It was another interesting weekend with our new president – and not in a good way for many of the nation’s immigrants. That prompted many tech leaders to speak out against President Trump’s executive order banning U.S. entry to refugees and travelers from seven heavily Muslim countries.
The order caused confusion at several U.S. airports, which held for hours or turned away some travelers. It spurred another round of protest marches around the country. And it caused such tech titans as Airbnb’s Brian Chesky, Apple’s Tim Cook, Box Inc.’s Aaron Levie, Facebook’s Mark Zuckerberg, Google’s Sundar Pichai, Netflix’s Reed Hastings, and Tesla’s Elon Musk to voice their concern over the move.
President Trump on Friday signed the executive order to temporarily halt the admission of refugees, indefinitely ban the admission of Syrian refugees, and stop people from Iran, Iraq, Libya, Somalia, Syria, Sudan, and Yemen from entering the U.S.. The move, he indicated, aims to keep the American populace safe.
However, The Wall Street Journal yesterday reported that “few of the dozens of plots in the U.S. during and after 2001 were attempted or carried out by suspects who came from the countries targeted under the ban.” The New York Times yesterday noted that neighboring Muslim countries with which Trump has done business are not on the list. And The Washington Post in November reported that you’re more likely to be crushed by furniture than killed by a terrorist.
The ban includes people with green cards and visas from these countries. So at least some those individuals who were traveling outside the U.S. and tried to re-enter the country this weekend were detained. That included a former interpreter for the U.S. Army, two doctors from the Cleveland Clinic, a Stanford PhD student, and others.
In light of the order, Google called its employees back to the U.S. Cook sent a letter to Apple employees saying the company doesn’t support the ban and will help its workers affected by it. And Musk tweeted: "The blanket entry ban on citizens from certain primarily Muslim countries is not the best way to address the country’s challenges."
The tech community in Canada weighed in on the ban as well via a letter signed by leaders of Facebook, Google, Shopify and others (150 in all).
“The Canadian tech community supports Prime Minister Justin Trudeau's message that Canada will and must remain inclusive to all nationalities,” the Canadians wrote. “We also stand directly opposed to any and all laws that undermine or attack inclusion, and call on Prime Minister Trudeau and our political leaders to do the same.”
The Canadian tech community also is calling on the Canadian federal government to institute a visa providing people displaced by Trump’s order with temporary residency in Canada. This visa, they added, should provide those individuals with the ability to live and work in Canada until they can gain permanent residency status.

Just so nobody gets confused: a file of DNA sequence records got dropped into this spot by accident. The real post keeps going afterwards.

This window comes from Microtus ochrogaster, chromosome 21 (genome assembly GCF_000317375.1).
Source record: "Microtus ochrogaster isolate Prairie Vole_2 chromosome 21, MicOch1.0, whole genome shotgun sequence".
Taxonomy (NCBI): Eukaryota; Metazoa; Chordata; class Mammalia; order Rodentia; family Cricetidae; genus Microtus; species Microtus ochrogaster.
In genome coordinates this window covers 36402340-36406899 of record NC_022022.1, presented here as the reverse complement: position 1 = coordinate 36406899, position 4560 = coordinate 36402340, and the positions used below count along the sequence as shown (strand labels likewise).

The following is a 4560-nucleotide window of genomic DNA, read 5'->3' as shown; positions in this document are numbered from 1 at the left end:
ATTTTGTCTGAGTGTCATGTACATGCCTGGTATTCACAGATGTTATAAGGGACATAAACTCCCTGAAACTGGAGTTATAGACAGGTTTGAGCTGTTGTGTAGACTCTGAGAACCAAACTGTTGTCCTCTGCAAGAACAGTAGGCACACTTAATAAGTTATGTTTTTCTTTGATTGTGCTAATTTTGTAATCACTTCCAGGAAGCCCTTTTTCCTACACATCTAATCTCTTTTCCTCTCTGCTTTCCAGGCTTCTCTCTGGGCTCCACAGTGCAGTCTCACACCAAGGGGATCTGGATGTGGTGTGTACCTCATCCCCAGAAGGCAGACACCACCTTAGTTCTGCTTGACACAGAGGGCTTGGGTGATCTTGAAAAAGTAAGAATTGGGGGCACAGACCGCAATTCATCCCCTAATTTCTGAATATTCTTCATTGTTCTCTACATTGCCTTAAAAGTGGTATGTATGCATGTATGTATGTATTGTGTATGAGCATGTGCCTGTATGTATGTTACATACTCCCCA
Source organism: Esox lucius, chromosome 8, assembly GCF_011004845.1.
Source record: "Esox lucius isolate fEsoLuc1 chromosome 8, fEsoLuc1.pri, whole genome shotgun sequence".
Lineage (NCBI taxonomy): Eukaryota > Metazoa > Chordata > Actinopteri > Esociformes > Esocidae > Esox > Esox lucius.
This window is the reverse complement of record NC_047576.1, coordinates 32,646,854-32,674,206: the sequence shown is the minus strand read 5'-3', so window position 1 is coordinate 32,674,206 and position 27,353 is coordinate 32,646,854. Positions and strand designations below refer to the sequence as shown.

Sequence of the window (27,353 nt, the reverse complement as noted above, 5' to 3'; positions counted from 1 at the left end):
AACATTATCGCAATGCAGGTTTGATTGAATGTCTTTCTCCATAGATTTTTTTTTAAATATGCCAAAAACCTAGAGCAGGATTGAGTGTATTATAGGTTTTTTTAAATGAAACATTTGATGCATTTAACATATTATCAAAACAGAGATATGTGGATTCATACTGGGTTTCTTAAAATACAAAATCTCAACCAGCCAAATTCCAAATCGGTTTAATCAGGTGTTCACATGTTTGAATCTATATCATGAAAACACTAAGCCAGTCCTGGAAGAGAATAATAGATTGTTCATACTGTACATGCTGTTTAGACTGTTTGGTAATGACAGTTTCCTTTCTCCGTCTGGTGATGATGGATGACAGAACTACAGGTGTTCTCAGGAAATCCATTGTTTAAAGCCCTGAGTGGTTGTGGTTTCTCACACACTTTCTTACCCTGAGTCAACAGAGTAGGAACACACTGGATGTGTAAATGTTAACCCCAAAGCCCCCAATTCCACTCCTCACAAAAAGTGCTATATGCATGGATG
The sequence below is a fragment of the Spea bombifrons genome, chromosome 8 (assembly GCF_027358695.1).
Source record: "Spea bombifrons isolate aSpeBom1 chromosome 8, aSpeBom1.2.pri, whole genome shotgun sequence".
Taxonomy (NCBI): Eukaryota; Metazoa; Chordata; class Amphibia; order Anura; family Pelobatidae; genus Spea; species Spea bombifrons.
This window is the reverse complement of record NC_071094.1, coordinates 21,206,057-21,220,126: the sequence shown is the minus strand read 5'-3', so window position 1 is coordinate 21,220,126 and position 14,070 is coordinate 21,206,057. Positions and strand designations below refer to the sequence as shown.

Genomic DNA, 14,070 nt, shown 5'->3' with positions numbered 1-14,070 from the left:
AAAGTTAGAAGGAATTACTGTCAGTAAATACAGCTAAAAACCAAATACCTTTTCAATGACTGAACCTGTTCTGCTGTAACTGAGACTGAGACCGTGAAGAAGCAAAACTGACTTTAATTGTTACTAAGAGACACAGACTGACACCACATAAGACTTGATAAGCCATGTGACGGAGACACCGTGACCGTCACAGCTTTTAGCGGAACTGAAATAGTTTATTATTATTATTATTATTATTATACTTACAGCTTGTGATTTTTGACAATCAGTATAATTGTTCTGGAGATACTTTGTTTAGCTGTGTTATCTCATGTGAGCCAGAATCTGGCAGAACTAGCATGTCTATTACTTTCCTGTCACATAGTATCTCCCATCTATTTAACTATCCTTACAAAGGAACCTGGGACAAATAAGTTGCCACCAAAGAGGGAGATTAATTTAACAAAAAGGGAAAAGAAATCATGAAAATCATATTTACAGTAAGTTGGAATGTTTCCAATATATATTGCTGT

The tech industry’s interest in this issue is clear, as it employs many foreign workers. And President Trump’s executive order on immigration could be just the tip of the iceberg of the U.S. tech industry’s troubles in this realm. Reports indicate that overhauling the work-visa programs on which many tech companies heavily depend could be next on Trump’s to-do list.
That would dovetail with Trump’s America First messaging by potentially providing greater job opportunities for U.S. citizens. However, it could serve to make U.S. businesses less competitive by shrinking the pool from which they can hire and causing them to have to pay more for labor.
Facebook and startup veteran Antonio Garcia Martinez in his book Chaos Monkeys wrote this about the U.S. H-1B visa program: “Large but unexciting tech outfits like Oracle, Intel, Qualcomm, and IBM that have trouble recruiting the best American talent hire foreign engineers by the boatload. Consultancy firms that bill inflated project costs by the man-hour, such as Accenture and Deloitte, shanghai their foreign laborers, who can’t quit without being eventually deported. By paying them relatively slim H-1B-stipulated salaries while eating the fat consultancy fees, such companies get rich off the artificial employment monopoly created by the visa barrier. It’s a shit deal for the immigrant visa holders, but they put up with the five or so years of stultifying, exploitive labor as an admissions ticket to the tech First World.”
He also adds this: “Strickly speaking, H-1B visas are nonimmigrant and temporary, and so this hazing ritual of immigrant initiation is unlawful. Yet everyone’s on the take, including the government, which charges thousands in filing fees. The entire system is so riven with institutionalized lies, political intrigue, and illegal but overlooked manipulation, it’s a wonder the American tech industry exists at all.”
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Executive Editor, TMC
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